Go to the Globe and Mail homepage

Jump to main navigationJump to main content

Daytime running lights were made mandatory on all cars sold in or imported to Canada as of Jan. 1, 1990. While this means nearly all cars will have daytime running lights regardless of the setting of the headlight switch, for too many the lights must be set on automatic to have the corresponding rear lights come on. (Kenneth Sponsler/Photos.com)
Daytime running lights were made mandatory on all cars sold in or imported to Canada as of Jan. 1, 1990. While this means nearly all cars will have daytime running lights regardless of the setting of the headlight switch, for too many the lights must be set on automatic to have the corresponding rear lights come on. (Kenneth Sponsler/Photos.com)

Drive, She Said

Too easy to be invisible on the road Add to ...

At the moment, there are two brand-new vehicles sitting in my driveway. They are made by the same manufacturer though they are two different models. There is about $5,000 difference in their price, which is mostly made up by the navigation system, leather seats and backup camera that one of them sports. Both have scored impressively on safety ratings, and are well rated in their categories.

More Related to this Story

So why does only one of them have its rear lights come on with the daytime running lights?

It’s usually the approach of wint er’s darkening days that force this problem to the fore, but the extreme rainfall we had recently reinforced the problem. On too many cars, unless the headlight setting is set to automatic, drivers mistake daytime running lights for headlights and fail to realize they are invisible from the rear. It’s a combination of errors that create this: dashboard lights are on, daytime running lights are on, and drivers head into dusk or deteriorating weather unaware their rear lights remain dark.

Daytime running lights were made mandatory on all cars sold in or imported to Canada as of Jan. 1, 1990. While this means nearly all cars will have daytime running lights regardless of the setting of the headlight switch, for too many the lights must be set on automatic to have the corresponding rear lights come on.

It’s not just the occasional car; you can rapidly give up counting how many cars you see doing this, and it crosses most manufacturers, many different models, and different years within those models. There is little congruity, which makes the problem that much worse. I can’t just give you a tidy list of offenders without leaving some out; I’ve tried.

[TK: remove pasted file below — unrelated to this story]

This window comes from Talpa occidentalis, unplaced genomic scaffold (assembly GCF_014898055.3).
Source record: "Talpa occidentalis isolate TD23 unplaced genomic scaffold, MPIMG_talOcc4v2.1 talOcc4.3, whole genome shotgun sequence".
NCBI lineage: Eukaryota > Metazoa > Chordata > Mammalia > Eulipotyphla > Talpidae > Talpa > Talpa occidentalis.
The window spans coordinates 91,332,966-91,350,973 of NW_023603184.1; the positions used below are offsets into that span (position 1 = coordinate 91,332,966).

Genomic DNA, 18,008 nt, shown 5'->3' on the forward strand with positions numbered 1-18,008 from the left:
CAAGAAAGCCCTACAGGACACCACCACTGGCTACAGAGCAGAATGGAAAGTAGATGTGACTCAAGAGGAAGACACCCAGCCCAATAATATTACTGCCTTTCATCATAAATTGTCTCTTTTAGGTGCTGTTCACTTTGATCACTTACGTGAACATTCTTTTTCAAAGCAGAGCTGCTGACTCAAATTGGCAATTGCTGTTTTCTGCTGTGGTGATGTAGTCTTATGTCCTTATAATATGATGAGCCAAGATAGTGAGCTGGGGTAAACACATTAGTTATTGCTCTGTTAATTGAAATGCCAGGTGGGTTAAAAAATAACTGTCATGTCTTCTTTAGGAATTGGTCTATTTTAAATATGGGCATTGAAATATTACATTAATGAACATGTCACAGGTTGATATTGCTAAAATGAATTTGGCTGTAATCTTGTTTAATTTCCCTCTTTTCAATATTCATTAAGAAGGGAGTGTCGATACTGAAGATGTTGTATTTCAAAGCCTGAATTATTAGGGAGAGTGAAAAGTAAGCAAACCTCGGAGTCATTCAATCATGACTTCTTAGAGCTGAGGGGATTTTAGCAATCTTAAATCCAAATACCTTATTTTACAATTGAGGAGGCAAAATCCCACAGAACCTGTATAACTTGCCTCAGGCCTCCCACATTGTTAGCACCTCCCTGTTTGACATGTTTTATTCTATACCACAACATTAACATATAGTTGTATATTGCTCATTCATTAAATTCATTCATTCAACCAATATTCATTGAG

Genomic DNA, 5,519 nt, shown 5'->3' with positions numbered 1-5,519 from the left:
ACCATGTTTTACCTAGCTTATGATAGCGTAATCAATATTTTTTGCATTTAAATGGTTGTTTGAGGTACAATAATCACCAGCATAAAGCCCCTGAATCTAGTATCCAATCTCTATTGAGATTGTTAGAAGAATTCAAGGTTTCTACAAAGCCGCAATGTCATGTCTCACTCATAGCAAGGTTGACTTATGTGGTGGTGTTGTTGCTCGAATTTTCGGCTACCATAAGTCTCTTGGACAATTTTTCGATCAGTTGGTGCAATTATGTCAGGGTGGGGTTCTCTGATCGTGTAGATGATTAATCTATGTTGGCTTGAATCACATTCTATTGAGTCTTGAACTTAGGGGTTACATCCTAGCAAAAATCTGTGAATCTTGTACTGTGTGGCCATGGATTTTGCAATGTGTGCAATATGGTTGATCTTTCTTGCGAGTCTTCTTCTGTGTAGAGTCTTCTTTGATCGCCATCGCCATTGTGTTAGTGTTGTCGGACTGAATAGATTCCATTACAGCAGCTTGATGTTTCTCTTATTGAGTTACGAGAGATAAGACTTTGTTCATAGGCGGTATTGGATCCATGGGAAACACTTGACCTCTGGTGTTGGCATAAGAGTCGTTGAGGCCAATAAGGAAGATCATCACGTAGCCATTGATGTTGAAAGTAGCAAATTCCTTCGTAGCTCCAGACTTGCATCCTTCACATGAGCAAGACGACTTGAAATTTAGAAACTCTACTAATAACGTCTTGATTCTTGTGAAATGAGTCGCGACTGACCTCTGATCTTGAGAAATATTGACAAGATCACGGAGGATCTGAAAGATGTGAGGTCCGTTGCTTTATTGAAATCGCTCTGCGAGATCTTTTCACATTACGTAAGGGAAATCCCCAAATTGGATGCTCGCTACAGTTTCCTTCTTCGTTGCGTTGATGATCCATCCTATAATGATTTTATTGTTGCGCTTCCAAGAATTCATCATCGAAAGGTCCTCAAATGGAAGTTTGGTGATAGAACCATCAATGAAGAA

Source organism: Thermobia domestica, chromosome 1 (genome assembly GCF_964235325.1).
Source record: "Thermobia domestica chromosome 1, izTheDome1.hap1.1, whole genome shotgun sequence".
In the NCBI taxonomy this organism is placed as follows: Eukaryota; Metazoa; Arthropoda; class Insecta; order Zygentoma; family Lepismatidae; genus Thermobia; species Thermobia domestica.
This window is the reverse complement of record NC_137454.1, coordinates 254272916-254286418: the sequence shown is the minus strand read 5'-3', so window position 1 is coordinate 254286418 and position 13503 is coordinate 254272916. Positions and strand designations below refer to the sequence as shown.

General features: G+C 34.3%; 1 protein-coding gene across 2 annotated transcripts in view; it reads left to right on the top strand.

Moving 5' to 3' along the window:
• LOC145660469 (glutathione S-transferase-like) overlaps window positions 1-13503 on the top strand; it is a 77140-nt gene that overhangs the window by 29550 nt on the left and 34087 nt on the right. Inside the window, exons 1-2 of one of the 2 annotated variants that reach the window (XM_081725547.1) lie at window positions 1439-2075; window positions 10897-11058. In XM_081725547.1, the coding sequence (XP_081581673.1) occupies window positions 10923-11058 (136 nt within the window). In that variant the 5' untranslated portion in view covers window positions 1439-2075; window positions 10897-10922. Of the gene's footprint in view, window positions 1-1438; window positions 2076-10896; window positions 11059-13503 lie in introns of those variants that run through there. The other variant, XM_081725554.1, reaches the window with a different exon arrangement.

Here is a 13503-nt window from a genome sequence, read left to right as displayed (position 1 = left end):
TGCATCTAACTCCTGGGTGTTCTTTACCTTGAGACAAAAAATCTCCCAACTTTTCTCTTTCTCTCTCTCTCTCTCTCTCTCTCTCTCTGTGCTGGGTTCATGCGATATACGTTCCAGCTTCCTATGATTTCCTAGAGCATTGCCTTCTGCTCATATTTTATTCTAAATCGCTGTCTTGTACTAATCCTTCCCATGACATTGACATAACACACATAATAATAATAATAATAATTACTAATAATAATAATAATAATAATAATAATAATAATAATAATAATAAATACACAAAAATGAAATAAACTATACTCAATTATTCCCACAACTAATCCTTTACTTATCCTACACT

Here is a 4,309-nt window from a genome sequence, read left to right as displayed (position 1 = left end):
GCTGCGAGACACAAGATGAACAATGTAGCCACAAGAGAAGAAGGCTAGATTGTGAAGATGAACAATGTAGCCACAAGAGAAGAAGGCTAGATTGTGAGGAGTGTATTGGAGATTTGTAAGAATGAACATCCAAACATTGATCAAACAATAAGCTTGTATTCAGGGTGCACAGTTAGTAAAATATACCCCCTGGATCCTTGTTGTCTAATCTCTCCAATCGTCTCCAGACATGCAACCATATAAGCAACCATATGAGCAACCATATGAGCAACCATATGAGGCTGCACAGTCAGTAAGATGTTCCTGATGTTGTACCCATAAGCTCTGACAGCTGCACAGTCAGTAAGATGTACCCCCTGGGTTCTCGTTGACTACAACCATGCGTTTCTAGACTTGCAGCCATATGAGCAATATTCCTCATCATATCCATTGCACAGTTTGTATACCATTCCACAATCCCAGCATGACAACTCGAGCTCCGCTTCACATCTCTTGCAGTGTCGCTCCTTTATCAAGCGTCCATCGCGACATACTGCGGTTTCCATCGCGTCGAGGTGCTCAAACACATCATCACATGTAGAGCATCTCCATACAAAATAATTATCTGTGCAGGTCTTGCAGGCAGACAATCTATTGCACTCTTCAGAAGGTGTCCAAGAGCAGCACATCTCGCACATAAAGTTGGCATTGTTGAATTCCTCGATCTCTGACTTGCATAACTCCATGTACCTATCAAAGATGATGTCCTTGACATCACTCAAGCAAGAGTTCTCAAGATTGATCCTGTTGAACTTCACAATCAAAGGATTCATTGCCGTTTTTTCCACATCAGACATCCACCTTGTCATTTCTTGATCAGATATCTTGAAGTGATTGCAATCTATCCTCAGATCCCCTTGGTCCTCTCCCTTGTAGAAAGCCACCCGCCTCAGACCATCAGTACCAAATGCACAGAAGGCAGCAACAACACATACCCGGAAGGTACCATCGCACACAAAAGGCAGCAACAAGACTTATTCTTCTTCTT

Many of you will dismiss this concern; you know your car, maybe you’re tired of hearing me or my colleagues go on about it. But driving every day reveals far too many people who are oblivious, and that makes it everyone’s problem. What about others who drive your car? What about when you’re in a rental? What if someone else has messed with your settings, and you don’t happen to check?

There are some who argue daytime running lights are some combination of nuisance/danger/waste. Numerous studies have proven – especially in the northern hemisphere – that they save lives. But if they are going to make them mandatory, why mandate only half a solution that by its very nature creates another problem?

Is it too much to ask of drivers to set their headlight system to automatic? Apparently it is. Is this driver error? Of course. But if we have amazing (and costly) safety systems that will allow you to survive what even a few years ago would have been a fatal crash, why can’t all manufacturers get their act together and tether the lighting systems in all their vehicles?

I’ve had people say they were embarrassed to discover their lights weren’t set in automatic; if the dash remained dark, you’d at least have an immediate clue that you were messing up. When you buy a new car, most salespeople will go over these details with you, but the process can be overwhelming. You are absorbing a great deal of information at once, and things you take for granted tend to slide off the radar. Driving instructors go over this, too, but when was the last time most people took driver’s ed?

I drove from Burlington to Toronto in that driving rain. I counted more than 40 cars with no rear lights on before I quit. For some it might have been a onetime oversight, but I doubt it. Forgive the harshness, but I find too many people don’t consider driving a demanding exercise that deserves full attention. Your car can only save you from so much, and those oversights and distractions cost all of us dearly, every day. It’s great that I have a better chance of surviving a collision than ever before, but frankly, I’d rather avoid that collision all together.

It’s easy to check if your car is one of the offenders. Hop out after you start it up after dark and take a look. No rear lights, you must put it on the automatic setting because it’s not doing it for you. Most cars can be left in the automatic setting all the time, and if they can’t, you’ll hear the chime. Please take a moment to check your own vehicle, and those of the people you care about.

We should be requiring consistency of the automobile manufacturers. I’m not a huge fan of legislation that should be unnecessary because of common sense; but if they won’t do it voluntarily, then it should be enacted in law.

lorraineonline.ca

In the know

Most popular video »

Highlights

More from The Globe and Mail

Most Popular Stories